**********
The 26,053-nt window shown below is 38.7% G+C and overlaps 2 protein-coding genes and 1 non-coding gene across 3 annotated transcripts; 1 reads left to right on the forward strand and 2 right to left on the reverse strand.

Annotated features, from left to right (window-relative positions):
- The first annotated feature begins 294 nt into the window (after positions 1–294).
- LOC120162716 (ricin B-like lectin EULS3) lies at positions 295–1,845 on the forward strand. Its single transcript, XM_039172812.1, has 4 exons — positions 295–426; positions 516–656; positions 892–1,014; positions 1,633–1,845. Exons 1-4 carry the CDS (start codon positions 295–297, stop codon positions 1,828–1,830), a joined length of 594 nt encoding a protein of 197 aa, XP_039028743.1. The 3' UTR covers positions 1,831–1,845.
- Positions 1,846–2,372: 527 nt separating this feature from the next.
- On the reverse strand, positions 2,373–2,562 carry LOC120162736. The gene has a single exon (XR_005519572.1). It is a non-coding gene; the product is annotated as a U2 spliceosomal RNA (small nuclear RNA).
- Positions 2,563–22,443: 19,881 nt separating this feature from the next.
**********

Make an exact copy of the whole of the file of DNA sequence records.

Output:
The 26,053-nt window shown below is 38.7% G+C and overlaps 2 protein-coding genes and 1 non-coding gene across 3 annotated transcripts; 1 reads left to right on the forward strand and 2 right to left on the reverse strand.

Annotated features, from left to right (window-relative positions):
- The first annotated feature begins 294 nt into the window (after positions 1–294).
- LOC120162716 (ricin B-like lectin EULS3) lies at positions 295–1,845 on the forward strand. Its single transcript, XM_039172812.1, has 4 exons — positions 295–426; positions 516–656; positions 892–1,014; positions 1,633–1,845. Exons 1-4 carry the CDS (start codon positions 295–297, stop codon positions 1,828–1,830), a joined length of 594 nt encoding a protein of 197 aa, XP_039028743.1. The 3' UTR covers positions 1,831–1,845.
- Positions 1,846–2,372: 527 nt separating this feature from the next.
- On the reverse strand, positions 2,373–2,562 carry LOC120162736. The gene has a single exon (XR_005519572.1). It is a non-coding gene; the product is annotated as a U2 spliceosomal RNA (small nuclear RNA).
- Positions 2,563–22,443: 19,881 nt separating this feature from the next.